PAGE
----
A Slow Fire Burning by Paula Hawkins

When a man is found stabbed to death on the boat he lived on, three women fall under suspicion for various reasons. Paula Hawkins’ latest release explores, through a cast of unusual characters, how circumstances govern human perspective and behaviour.

The plot promises a typical murder mystery. But I was pleasantly surprised to see how the storylines of different characters have been woven together.

In the beginning, the plot execution is weighed down by these individual stories, so much so that I couldn’t connect anything that was going on to the actual murder or to a relation to the man who was killed. And that puzzled me.

Image Courtesy – Goodreads

As I kept reading, I came to the conclusion that Paula Hawkins works are just not for me. The reason is that even though I could identify specific elements in the book that were interesting, the novel as a whole wasn’t something that excited me or one that intrinsically held any appeal.

The writing in itself isn’t boring. It is very much action-driven and evenly paced. If you’ve enjoyed some of the author’s other works, you might like this one too!

Out of the three main female characters, Laura’s is the one that presents the most intrigue. She is unlike anything I’ve read before.

While there’s a sense of simplicity to her being, her mannerisms are quite peculiar at times. After a point, it becomes so evident that she’s been dealt a bad hand by fate that you can’t help but feel bad for her. Laura’s interactions with Irene were a great addition to the novel.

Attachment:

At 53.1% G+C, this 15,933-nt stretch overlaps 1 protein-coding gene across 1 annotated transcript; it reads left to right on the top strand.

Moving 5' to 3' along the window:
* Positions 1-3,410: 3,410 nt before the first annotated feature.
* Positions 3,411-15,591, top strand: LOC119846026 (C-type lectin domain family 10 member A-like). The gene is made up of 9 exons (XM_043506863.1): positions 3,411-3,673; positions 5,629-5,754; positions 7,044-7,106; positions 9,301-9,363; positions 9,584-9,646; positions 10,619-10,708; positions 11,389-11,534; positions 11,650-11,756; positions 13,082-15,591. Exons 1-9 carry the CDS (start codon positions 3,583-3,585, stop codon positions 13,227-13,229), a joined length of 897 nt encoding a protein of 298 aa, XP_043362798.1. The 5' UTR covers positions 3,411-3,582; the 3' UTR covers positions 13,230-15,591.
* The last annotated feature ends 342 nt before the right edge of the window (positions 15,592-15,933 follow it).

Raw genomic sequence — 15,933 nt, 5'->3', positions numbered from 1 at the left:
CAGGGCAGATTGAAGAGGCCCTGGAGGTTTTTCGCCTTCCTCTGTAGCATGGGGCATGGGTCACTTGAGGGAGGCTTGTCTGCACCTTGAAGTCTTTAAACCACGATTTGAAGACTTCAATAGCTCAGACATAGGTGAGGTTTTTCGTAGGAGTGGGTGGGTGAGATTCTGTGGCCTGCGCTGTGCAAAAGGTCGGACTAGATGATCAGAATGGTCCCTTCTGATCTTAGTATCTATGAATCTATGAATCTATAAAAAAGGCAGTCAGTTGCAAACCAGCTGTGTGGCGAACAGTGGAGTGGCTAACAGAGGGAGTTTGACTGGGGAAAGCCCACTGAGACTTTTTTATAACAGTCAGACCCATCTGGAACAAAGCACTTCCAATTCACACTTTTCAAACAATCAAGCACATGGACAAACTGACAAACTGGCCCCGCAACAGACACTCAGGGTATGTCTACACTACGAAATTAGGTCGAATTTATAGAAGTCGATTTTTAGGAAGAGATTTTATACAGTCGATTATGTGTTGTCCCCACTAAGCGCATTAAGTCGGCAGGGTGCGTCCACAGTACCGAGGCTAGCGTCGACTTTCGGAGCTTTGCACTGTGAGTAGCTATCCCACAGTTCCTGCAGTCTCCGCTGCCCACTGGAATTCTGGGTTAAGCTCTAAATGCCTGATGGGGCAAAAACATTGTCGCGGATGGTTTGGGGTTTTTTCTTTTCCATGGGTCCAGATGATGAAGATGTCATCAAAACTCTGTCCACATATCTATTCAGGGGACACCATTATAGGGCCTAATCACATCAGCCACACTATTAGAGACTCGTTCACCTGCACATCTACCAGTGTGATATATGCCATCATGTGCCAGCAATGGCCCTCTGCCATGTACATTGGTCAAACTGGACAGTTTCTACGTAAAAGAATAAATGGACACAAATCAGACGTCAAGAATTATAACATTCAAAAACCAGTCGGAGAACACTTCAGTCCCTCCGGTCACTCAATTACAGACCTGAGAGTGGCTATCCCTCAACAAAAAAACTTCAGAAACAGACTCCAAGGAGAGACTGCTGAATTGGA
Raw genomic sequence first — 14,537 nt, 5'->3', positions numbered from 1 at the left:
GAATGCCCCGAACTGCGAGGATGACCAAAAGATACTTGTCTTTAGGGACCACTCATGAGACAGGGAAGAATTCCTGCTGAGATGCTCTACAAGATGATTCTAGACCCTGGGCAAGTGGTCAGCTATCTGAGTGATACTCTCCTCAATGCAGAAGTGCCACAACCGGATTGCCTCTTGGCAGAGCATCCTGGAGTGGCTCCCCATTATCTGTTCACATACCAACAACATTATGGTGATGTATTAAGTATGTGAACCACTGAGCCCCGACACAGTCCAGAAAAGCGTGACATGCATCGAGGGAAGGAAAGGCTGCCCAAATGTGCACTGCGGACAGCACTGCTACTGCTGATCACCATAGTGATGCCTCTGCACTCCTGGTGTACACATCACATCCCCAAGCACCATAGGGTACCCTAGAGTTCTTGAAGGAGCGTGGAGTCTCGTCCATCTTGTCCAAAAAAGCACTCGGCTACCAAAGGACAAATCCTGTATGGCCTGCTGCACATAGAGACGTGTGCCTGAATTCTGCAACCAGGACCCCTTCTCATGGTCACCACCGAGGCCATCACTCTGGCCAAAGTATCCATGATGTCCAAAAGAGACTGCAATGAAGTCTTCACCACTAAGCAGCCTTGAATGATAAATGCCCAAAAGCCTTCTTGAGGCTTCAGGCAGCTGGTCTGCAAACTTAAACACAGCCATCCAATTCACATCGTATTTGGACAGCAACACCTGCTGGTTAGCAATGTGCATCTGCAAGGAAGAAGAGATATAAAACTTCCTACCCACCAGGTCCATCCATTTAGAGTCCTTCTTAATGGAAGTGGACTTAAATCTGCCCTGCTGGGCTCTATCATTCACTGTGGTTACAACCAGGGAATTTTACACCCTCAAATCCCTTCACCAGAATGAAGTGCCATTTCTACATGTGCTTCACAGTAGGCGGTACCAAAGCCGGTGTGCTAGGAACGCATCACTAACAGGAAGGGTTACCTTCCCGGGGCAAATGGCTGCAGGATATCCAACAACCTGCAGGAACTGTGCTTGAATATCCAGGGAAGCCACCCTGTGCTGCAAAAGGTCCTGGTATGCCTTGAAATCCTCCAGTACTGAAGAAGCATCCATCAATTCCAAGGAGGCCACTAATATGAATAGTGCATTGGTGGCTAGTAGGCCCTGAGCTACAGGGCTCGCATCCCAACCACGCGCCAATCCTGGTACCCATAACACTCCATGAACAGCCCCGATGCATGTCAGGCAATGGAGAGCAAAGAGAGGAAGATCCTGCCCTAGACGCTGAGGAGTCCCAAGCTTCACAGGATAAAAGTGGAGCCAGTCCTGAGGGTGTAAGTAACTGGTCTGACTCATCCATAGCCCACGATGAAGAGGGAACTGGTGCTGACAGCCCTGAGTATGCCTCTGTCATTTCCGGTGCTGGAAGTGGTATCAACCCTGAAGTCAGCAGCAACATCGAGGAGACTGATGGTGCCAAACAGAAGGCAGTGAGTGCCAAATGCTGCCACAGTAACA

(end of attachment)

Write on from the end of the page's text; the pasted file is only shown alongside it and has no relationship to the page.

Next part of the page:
I did not care about Miriam’s storyline at all; this has in part to do with her characterisation and the lack of sufficient developments in her story.

The ending did astonish me, and I’d give the novel some points for the ambiguity that gets introduced in a scene.

That said, I wouldn’t recommend this book to anyone. And unless I read an extremely impressive novel synopsis, I’m not too sure that I’ll be picking up any more of the author’s works in the future.

Published by Meera Nair

A 27 year-old freelance Content Writer, who spends all her free time ensconced in the pages of a book or writing to her heart's content about topics that excite the creative spirit in her.

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